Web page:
The experts haven’t yet decided if excessive or pathological video game play qualifies as a true addiction, but there’s little doubt that for some kids - video games harm quality of life and overall development.
The American Academy of Pediatricians recommends no screen time for children under the age of 2 and only 2 hours a day at maximum for kids older than 2 – a daily limit that’s pretty routinely exceeded in a whole lot of American households!
Want a few compelling reasons why you should limit the amount of video game and other screen time in your household?
Kids that spend too much time in front of a screen each day:
- Are more likely to be obese
- May have reduced creativity (passive screen time reduces the time available to flex creative muscles in free play)
- Are more likely to bully their peers
- Are more likely to have mental health problems, like higher levels of depression or anxiety and have more difficulty sustaining attention
- Do worse in school
- Sleep more poorly1
And if that isn’t enough to scare any parent – research on kids who play video games to excess (for hours a day) also makes for some pretty frightening reading.
Want a few good reasons to get your son or daughter away from the computer screen or video game console?
According to research:
- Teens in Singapore who were classified as addicted to gaming (playing an average of 31 hours per week and experiencing problems in other areas of life due to their game play) were more likely to be impulsive and to do worse in school and more likely to have impaired social functioning and emotional health problems like depression and anxiety. The research showed that those teens who continued to play video games excessively over the course of the 2 year study experienced a worsening in emotional health and social functioning; those that managed to reduce their play improved in these areas.2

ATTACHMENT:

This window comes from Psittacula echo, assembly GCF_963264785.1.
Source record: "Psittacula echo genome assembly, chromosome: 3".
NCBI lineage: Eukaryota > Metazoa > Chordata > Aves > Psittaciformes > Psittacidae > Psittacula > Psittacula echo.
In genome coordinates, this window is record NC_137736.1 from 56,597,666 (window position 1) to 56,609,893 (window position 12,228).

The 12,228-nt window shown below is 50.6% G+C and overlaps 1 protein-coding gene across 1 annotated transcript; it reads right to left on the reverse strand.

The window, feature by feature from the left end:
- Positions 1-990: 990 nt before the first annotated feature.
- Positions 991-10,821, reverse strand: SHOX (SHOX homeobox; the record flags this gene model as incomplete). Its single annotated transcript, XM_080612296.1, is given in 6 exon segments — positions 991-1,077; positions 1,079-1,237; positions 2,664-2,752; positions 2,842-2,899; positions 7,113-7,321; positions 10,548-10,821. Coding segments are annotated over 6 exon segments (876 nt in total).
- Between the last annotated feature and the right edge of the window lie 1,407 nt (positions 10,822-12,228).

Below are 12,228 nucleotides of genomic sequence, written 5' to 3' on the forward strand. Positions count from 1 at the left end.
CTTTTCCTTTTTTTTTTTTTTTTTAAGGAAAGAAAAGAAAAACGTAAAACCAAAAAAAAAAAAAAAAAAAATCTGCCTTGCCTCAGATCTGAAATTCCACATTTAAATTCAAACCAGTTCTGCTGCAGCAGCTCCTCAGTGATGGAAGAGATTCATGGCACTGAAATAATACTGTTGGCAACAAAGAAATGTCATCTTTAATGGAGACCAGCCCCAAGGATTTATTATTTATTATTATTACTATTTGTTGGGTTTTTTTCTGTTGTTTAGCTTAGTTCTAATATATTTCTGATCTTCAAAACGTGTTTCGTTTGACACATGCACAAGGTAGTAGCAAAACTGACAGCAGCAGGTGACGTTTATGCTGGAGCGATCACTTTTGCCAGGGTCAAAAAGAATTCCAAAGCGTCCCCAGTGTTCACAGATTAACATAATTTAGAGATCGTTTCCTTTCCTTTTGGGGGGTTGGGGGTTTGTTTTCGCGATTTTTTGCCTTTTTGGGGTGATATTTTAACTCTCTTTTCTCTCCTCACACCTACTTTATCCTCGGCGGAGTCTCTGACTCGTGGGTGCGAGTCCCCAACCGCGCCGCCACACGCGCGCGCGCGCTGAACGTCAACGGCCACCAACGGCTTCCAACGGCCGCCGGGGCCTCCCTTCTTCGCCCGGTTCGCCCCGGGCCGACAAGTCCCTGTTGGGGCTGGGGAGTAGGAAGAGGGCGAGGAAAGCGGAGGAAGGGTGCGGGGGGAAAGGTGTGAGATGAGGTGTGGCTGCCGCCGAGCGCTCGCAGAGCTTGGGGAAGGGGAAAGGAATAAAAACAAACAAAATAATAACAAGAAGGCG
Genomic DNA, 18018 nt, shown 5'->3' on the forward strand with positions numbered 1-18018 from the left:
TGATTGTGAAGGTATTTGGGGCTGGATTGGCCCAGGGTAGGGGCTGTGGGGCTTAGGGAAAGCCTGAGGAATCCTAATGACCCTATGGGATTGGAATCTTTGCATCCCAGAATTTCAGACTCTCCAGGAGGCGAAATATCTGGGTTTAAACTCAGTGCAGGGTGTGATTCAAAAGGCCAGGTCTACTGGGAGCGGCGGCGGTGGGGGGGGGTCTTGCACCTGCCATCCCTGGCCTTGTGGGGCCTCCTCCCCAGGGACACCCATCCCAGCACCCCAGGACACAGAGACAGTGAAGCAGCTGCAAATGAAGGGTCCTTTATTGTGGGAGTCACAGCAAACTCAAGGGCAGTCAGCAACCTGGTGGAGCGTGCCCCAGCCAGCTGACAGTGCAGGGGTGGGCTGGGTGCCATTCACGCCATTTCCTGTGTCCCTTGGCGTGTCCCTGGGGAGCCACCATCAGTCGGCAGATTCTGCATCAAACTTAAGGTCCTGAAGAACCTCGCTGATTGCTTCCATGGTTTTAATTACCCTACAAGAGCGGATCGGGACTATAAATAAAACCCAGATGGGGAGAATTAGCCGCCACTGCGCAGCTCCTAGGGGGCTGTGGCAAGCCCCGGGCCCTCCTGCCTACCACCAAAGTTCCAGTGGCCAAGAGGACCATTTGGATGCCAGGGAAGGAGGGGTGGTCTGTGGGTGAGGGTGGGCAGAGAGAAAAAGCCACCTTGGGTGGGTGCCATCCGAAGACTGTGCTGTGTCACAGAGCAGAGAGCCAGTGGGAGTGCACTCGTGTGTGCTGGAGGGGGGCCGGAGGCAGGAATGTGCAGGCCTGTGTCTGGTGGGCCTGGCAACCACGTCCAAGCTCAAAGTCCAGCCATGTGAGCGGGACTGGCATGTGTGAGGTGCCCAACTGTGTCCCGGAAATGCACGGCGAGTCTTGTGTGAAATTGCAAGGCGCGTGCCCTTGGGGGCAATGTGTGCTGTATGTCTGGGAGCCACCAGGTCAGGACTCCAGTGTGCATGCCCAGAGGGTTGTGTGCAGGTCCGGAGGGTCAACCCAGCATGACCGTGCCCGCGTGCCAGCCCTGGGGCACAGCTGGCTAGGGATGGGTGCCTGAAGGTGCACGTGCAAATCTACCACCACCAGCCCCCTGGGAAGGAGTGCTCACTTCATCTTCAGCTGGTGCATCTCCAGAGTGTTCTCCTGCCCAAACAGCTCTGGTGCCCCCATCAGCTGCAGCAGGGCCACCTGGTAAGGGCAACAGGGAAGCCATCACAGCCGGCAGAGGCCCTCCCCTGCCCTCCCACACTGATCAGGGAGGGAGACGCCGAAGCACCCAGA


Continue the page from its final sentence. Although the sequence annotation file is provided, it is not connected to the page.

- UK researchers found that children who spent the more time in front of a screen had the highest levels of psychological difficulties. Interestingly, they found that high levels of screen time were not offset by high levels of activity time. Kids who spent a lot of time playing computer games or watching TV and a lot time engaged in active play were just as affected as kids who did not also get the active play. The research suggests that screen time is not offset by other types of activities.3
- Iowa State University researchers found that middle school students who exceeded the 2 hours recommended screen time per day were twice as likely to have attention problems (as reported by their teachers) as kids who watched spent less than 2 hours a day in front of a screen.4
Preventing Excessive Screen Time
Whatever your thoughts on the validity of terms like, gaming addiction, there seems little doubt that excessive time spent in front of any kind of TV or computer screen during the childhood and teen years does a lot more developmental harm than good – so how can you get your son or daughter to turn off the game and get engaged in something a little more beneficial?
According to the experts, effective strategies for reducing your child’s screen time include:
- Remove TVs and video game players from the bedroom into family areas
- Help your child find alternative activities to game play or TV watching
- Turn the TV off at meal times and when no one is actively watching a program
- Set rules limiting the amount of time per day that your child can turn on the TV or play video games
- Do not set a bad example – make sure to minimize your own screen time to acceptable levels5
Page last updated Jan 19, 2011